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Though obstructive sleep apnoea (OSA) is relatively common, it is difficult to find statistics on the number of people affected by the condition. However, research suggests that around 1 million people in the UK have been prescribed treatment for obstructive sleep apnoea (in the form of a Continuous Positive Airway Pressure (CPAP) device) over the last 30 years.
In general, it is believed that around 4% of men in middle age and 2% of women in middle age have OSA. It is believed that there are around 6 million people with a mild version of OSA and a further 4 million with moderate or severe OSA.
What is obstructive sleep apnoea?
Obstructive sleep apnoea (OSA) is a sleep disorder characterised by periods of shallow breathing or pauses in breathing during sleep. Pauses occur regularly throughout the night lasting between seconds and even minutes.
OSA is the most common type of sleep apnoea and is caused by a narrower upper airway. When you have OSA, you don’t sleep properly because your snoring and breathing problems disrupt things. As a result, people with the condition often feel sleepy during the day and might even fall asleep while driving or working.
The condition is relatively common but occurs more frequently after age 50 and is more common in men than women.
What causes obstructive sleep apnoea?
Obstructive sleep apnoea is caused by the throat narrowing excessively during sleep. The cause of the narrowing can be many things. These include:
- Poor muscle tone when asleep. The muscles in the throat and tongue play an important role in keeping the airway open while you sleep. If these relax too much, they will collapse and obstruct the airway.
- Obesity: Having excess body weight, particularly around the neck, can contribute to airway narrowing and sleep apnoea.
- Upper airway anatomy: Some anatomical features can increase the likelihood of airway obstruction. If you have a thick neck, a large tongue, a naturally narrow airway, enlarged tonsils or adenoids, for example, you might be naturally more prone to developing sleep apnoea.
- Age: OSA is more likely to occur in older adults. This is because muscles lose elasticity and tone as you age.
- Gender: Men are more likely to develop the condition. However, post-menopausal women have an increased risk compared to premenopausal women, which suggests that hormones play a role.
- Family history: There may be a genetic component to your likelihood of developing sleep apnoea. If you have an immediate family member with the condition, you’re more likely to get it yourself.
- Using alcohol or sedatives: Alcohol consumption and sedative medications can relax muscles and increase OSA.
- Smoking: This can cause inflammation and fluid retention, which contributes to obstructive sleep apnoea.
The signs of obstructive sleep apnoea
There are a range of signs and symptoms of sleep apnoea but many of them are first apparent to a family member or partner. These are:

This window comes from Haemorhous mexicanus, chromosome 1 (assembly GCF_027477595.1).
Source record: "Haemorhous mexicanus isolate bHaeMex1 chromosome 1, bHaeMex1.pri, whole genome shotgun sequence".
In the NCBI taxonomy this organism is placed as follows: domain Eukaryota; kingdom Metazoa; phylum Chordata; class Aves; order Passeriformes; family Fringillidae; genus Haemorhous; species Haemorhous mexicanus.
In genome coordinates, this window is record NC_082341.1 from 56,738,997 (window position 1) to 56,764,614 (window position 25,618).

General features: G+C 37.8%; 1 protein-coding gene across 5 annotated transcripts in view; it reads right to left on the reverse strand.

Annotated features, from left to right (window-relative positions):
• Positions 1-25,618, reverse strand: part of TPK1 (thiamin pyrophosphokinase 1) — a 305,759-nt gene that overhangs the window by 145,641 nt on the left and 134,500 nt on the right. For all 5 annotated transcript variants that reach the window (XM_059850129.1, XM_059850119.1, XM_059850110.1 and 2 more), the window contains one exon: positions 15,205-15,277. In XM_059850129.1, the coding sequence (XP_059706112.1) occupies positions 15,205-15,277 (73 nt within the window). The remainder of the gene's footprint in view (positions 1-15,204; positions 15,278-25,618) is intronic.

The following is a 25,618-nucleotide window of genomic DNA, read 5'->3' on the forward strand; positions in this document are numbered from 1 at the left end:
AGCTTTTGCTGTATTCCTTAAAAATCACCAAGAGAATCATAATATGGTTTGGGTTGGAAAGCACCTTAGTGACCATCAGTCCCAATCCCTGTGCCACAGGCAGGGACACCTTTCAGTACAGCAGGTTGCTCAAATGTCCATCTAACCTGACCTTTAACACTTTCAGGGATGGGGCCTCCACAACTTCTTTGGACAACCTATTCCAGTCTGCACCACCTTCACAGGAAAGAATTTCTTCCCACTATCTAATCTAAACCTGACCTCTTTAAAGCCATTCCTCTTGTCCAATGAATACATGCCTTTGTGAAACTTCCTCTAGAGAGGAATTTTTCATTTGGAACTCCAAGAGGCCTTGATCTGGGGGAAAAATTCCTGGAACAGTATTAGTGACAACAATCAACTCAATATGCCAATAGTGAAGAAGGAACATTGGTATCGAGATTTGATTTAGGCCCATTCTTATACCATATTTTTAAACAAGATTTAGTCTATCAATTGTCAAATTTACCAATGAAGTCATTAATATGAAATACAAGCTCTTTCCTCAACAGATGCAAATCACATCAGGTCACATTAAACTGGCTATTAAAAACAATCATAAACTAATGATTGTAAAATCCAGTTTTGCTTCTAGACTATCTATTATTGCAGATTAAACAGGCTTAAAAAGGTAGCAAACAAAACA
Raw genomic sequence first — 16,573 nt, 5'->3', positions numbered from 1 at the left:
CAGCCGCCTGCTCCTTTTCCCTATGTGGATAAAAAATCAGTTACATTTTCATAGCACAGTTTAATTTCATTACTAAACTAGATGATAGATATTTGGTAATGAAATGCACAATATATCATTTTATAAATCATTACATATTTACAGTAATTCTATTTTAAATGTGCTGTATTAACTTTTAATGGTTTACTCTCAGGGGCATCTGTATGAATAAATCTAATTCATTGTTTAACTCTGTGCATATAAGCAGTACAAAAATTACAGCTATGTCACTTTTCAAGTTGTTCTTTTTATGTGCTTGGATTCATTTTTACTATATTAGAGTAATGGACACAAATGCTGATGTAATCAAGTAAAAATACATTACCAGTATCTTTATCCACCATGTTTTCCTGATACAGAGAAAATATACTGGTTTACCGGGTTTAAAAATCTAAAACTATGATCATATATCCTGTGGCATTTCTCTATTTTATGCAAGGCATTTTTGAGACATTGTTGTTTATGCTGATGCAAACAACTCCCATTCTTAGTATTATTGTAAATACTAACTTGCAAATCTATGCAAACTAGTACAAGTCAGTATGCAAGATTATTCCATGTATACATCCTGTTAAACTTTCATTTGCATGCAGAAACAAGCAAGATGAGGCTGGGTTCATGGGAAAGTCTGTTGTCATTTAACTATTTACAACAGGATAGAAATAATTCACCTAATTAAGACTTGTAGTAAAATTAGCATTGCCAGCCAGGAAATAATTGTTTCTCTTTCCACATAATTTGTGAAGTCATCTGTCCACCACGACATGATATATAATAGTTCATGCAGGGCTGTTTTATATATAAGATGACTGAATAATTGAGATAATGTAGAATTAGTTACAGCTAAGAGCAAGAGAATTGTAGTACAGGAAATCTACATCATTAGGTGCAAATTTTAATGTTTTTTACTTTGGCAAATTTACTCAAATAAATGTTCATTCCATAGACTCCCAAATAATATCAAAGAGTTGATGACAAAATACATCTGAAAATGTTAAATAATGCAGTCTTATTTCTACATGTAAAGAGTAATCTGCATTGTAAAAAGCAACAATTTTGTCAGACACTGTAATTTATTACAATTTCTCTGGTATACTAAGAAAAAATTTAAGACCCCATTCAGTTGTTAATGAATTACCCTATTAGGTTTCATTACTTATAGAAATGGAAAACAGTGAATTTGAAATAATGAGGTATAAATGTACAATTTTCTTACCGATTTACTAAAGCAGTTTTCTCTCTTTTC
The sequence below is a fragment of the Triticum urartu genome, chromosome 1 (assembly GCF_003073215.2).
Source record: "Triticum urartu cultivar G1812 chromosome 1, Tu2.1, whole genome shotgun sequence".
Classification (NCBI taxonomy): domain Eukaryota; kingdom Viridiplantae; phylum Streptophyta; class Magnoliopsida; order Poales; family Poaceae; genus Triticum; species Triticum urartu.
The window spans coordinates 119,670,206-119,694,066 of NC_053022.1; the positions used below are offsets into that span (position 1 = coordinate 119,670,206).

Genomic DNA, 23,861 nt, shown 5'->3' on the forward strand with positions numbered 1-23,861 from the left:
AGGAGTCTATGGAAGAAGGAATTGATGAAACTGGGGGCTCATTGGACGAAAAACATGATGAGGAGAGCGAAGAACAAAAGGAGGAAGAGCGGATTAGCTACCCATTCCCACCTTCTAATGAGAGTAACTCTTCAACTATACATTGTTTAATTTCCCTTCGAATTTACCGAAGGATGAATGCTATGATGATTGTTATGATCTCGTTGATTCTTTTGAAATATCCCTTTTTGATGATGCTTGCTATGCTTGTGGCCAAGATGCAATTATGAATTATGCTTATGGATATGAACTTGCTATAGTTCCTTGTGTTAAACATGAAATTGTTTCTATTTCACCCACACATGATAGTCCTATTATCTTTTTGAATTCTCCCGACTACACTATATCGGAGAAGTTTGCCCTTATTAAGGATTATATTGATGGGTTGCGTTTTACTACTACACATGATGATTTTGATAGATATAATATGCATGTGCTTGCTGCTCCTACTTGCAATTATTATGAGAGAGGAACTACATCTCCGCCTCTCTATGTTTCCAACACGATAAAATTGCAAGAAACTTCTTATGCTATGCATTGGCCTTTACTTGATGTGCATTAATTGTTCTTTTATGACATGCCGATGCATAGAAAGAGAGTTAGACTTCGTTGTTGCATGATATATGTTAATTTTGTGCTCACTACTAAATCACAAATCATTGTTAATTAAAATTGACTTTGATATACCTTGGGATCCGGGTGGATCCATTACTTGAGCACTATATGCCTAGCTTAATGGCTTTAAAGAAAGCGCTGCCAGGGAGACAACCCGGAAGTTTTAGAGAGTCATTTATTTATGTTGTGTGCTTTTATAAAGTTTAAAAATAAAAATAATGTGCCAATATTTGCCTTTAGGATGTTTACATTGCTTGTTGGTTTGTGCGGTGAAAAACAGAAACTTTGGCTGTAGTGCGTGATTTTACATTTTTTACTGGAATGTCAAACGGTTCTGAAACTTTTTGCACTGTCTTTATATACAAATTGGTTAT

- Noisy and loud snoring: This is the hallmark symptom. The snoring is disruptive.
- Laboured or loud breathing.
- Periods of breathing that are interrupted by snorting or gasps: There are pauses in breathing often witnessed by partners. The pauses last from seconds to minutes. These may be followed by choking or gasping sounds as breathing resumes.
- Restless sleep: Tossing and turning is common as the body is responding to interrupted breathing.
- Extreme mood swings or depression: Changes in temperament are common due to lack of good sleep.
- Sleepiness during waking hours: Persistent and excessive daytime sleepiness can cause problems with daily activities.
- Headaches on waking: Waking up with a headache is often a symptom of obstructive sleep apnoea. This is caused by fluctuating oxygen levels during the night.
- Poor work performance.
- Falling asleep while eating, driving and working.
- Frequent nighttime urination: Nocturia, or the need to urinate frequently during the night, is often associated with obstructive sleep apnoea.
- Decreased libido: A decrease in sex drive is linked to OSA due to its impact on energy levels and wellbeing.
- Dry mouth or sore throat: This is often a symptom due to mouth breathing during periods of airway obstruction.
- Difficulty falling asleep: Some people with obstructive sleep apnoea find it hard to fall asleep initially.
Diagnosing obstructive sleep apnoea
Many families joke about someone being a snorer but if the snoring is excessive and is causing excessive daytime sleepiness, it is probably worth going to the GP to see if obstructive sleep apnoea is occurring.
The Epworth Sleepiness Scale
This measures how sleepy you are during the day. Individuals answer a few questions about how likely they would be to doze off in a set number of situations on a scale of 0 to 3 with 0 being ‘would never doze’ and 3 being a ‘high chance of dozing’. The situations asked about are activities like sitting and reading, watching TV, being in a meeting, being in a car, for example. Scoring high on this test indicates the presence of one or more sleep disorders.
The Stop Bang Questionnaire
This is a series of yes or no answers that points to the likelihood of you having OSA. You’re asked things like whether you snore loudly, whether your BMI is over 35, and whether your neck circumference is greater than 40 cm, for example. The number of ‘yes’ answers converts to a score, which determines your risk (low, medium, high) of having OSA.
Getting a diagnosis
If sleep apnoea is suspected, a GP will refer you for tests to a specialist sleep clinic. The clinic may give you devices to wear during sleep to record your breathing and heart rate. This can usually be done at home but some individuals will need to stay in a sleep clinic to be monitored overnight.
The test shows if you are suffering from sleep apnoea and, if you are, it will determine how severe it is. The test will give you a number on the Apnoea-Hypopnoea Index (AHI). This counts the number of apnoeas and hypopnoeas during sleep. Apnoeas are when breathing stops; hypopnoeas are when the airflow is constricted and so breathing is shallow.